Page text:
Installing new relief valve.

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Dystantthundr

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Relief valve leaks a little so going to put in a new one. It's an older tank and have seen horror stories of problems after draining the tank. So I'm wondering is it possible to just close the inlet valve, open a hot water faucet and drain enough out that way??

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LLigetfa

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So I'm wondering is it possible to just close the inlet valve, open a hot water faucet and drain enough out that way??
That would not drain below the level of the TPR valve. Connecting a hose to, and opening the drain valve would drain the tank if/when air is allowed in. Lots of plumbers replace even the elements without draining the tank.
 

Terry

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Horror stories? Normally the drain at the bottom works just fine for draining.
Turn off breakers while working on the tank so they you don't "dry fire" the elements.
Water off to the water heater, open a hot tap. If you're replacing the T&P then open that too.
Don't turn the breakers back on until there is a steady stream of water flowing from the hot side out of the tub faucet.

water_heater_drains.jpg


The better water heaters have a brass drain.
 
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Reach4

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You want to flush out the bottom few gallons maybe annually. This can be done while the tank is under pressure. You still might want to combine this with your T&P changing.

The amount you need to drain is going to be more if the T&P is on the side. Mine have been on top, and were gas WHs.

I was not able to use one of those plastic drain tubes. Leaked. I ended up reusing the galvanized drain pipe, even tho with the taller T&P I chose on purpose, the bottom of my pipe ended up a little higher than the required 6 inch max above the basement floor. The good use of galvanized in plumbing IMO is for T&P drains.

I needed to use a lot of torque to take the galvanized apart. I used a large curved jaw locking pliers and a 24 inch pipe wrench. I used both PTFE tape and pipe dope. I also had a large adjustable wrench that I used to tighten the T+P I think, but I did not take notes. I may have forgotten details. You will need to tighten to a position that points the output of the T&P the right way. It does not have to be very tight, but I know that is ambiguous.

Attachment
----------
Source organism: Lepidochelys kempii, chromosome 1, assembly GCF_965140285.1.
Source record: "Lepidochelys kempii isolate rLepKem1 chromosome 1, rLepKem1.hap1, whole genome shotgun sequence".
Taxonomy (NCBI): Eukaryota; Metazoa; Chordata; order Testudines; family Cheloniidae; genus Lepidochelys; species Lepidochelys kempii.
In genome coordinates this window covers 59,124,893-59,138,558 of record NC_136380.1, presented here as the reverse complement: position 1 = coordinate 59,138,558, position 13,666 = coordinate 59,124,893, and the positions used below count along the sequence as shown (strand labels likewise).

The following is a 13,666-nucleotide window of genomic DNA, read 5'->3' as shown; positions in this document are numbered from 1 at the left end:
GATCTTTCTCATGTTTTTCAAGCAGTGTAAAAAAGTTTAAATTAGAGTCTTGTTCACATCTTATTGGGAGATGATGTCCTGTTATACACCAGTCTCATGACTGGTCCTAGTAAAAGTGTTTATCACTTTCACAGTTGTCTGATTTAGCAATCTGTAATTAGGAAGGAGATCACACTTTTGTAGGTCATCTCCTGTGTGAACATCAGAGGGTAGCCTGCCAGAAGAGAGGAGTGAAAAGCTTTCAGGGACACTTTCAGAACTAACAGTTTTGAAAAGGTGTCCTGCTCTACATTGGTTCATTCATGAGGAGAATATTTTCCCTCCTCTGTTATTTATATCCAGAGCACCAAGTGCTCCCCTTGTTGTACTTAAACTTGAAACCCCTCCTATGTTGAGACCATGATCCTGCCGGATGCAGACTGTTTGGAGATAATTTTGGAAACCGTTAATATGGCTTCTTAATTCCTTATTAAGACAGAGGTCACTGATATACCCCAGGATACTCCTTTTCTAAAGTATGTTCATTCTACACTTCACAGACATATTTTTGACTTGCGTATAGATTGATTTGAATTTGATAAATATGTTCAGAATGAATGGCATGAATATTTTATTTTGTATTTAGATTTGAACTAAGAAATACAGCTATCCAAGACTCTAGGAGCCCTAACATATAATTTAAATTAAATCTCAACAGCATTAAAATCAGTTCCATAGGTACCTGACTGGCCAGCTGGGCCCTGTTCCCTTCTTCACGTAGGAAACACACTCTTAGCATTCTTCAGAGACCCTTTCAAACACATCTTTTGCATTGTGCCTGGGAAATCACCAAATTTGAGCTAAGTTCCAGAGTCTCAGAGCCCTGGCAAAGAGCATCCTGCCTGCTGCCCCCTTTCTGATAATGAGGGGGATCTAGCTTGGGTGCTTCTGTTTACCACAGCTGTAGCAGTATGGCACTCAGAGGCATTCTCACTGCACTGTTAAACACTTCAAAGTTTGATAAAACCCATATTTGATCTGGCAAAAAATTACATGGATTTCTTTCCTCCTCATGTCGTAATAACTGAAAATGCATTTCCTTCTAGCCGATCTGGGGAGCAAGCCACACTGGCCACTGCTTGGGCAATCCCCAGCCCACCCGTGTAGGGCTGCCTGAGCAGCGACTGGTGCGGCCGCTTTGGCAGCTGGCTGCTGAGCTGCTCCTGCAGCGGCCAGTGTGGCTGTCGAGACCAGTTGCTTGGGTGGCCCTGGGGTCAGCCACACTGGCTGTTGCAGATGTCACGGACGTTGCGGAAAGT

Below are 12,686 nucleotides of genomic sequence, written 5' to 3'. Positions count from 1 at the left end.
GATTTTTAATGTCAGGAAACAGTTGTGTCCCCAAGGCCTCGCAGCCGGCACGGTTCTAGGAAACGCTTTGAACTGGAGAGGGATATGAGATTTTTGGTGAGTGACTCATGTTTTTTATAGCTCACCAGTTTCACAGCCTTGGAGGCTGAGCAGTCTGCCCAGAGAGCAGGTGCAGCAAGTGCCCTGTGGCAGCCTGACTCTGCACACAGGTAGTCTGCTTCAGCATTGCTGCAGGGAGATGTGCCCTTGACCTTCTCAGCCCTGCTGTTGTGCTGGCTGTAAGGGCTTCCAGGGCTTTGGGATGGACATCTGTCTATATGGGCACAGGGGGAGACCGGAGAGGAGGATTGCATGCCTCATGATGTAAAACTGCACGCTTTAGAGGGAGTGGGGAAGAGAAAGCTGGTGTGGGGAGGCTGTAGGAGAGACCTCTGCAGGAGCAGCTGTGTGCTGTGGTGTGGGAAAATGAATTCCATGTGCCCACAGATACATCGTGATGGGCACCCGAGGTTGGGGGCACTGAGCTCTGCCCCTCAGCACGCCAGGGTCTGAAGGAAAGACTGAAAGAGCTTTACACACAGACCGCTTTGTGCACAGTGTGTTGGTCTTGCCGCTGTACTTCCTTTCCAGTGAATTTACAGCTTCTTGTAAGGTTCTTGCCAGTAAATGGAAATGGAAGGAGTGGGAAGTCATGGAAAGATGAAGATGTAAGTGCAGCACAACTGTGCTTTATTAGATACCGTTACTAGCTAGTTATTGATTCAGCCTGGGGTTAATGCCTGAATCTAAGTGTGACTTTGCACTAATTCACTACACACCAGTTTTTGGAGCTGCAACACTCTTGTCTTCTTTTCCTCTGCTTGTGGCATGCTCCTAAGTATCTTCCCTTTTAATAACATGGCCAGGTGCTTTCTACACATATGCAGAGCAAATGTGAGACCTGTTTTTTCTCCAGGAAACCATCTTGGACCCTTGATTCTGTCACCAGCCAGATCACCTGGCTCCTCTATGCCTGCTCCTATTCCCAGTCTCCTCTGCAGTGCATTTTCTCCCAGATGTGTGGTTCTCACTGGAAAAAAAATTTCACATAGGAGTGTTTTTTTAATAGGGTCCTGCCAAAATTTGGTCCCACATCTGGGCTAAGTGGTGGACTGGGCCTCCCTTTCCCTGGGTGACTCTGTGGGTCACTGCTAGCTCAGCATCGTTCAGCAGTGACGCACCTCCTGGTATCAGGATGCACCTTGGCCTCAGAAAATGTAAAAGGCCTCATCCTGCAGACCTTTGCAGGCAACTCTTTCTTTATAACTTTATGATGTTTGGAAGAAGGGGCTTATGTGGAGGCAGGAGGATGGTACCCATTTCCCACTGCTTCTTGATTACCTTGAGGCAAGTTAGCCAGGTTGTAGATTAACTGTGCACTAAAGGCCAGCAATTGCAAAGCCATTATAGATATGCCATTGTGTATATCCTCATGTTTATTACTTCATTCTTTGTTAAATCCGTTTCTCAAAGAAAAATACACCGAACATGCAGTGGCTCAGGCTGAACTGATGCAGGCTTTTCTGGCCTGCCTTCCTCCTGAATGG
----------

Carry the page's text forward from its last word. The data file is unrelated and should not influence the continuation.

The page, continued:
ONE MORE THING: if leaking is intermittent, then it is likely due to thermal expansion, and that would mean that you should have a working thermal expansion tank. When water heats in a closed system, and the pressure gets to 150 PSI, it is normal for the working T&P to release water. Cities are adding check valves along with water meters, so as time goes on, more people will need one of those.
 
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Sylvan

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For my better accounts when I install a new heater I remove the cheap valve at the bottom of the tank and install a brass nipple and ball valve with Garden hose adapter (3/4 IPS x 3/4 Garden hose) and place a brass garden hose cap on the threads as a safety precaution

This makes it easier to blow out the sediment
 

Master Plumber Mark

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I do this all the time by just turning off the water to the heater and then relieve the pressure...
You can just unscrew the t+p valve and as long as the new one is the same length or longer
its just a matter of how fast you can pull the one out and put the new one into the hole and
tighten it down...
So you might get a cup full of hot water pour out when replacing the valve with the
water heater full, but I will not fool around and drain down a water
heater just to change the pressure relief valve....

this is how a rookie would do this,
or one of your lazy employees trying to waste the whole day on something stupid....
 

Master Plumber Mark

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Horror stories? Normally the drain at the bottom works just fine for draining.
Turn off breakers while working on the tank so they you don't "dry fire" the elements.
Water off to the water heater, open a hot tap. If you're replacing the T&P then open that too.
Don't turn the breakers back on until there is a steady stream of water flowing from the hot side out of the tub faucet.

water_heater_drains.jpg


The better water heaters have a brass drain.


Those cheap ass drain valaves are typically on Lowes heaters or old whirlpool heaters....
maybe even on STATE or SMITH heaters too......
 
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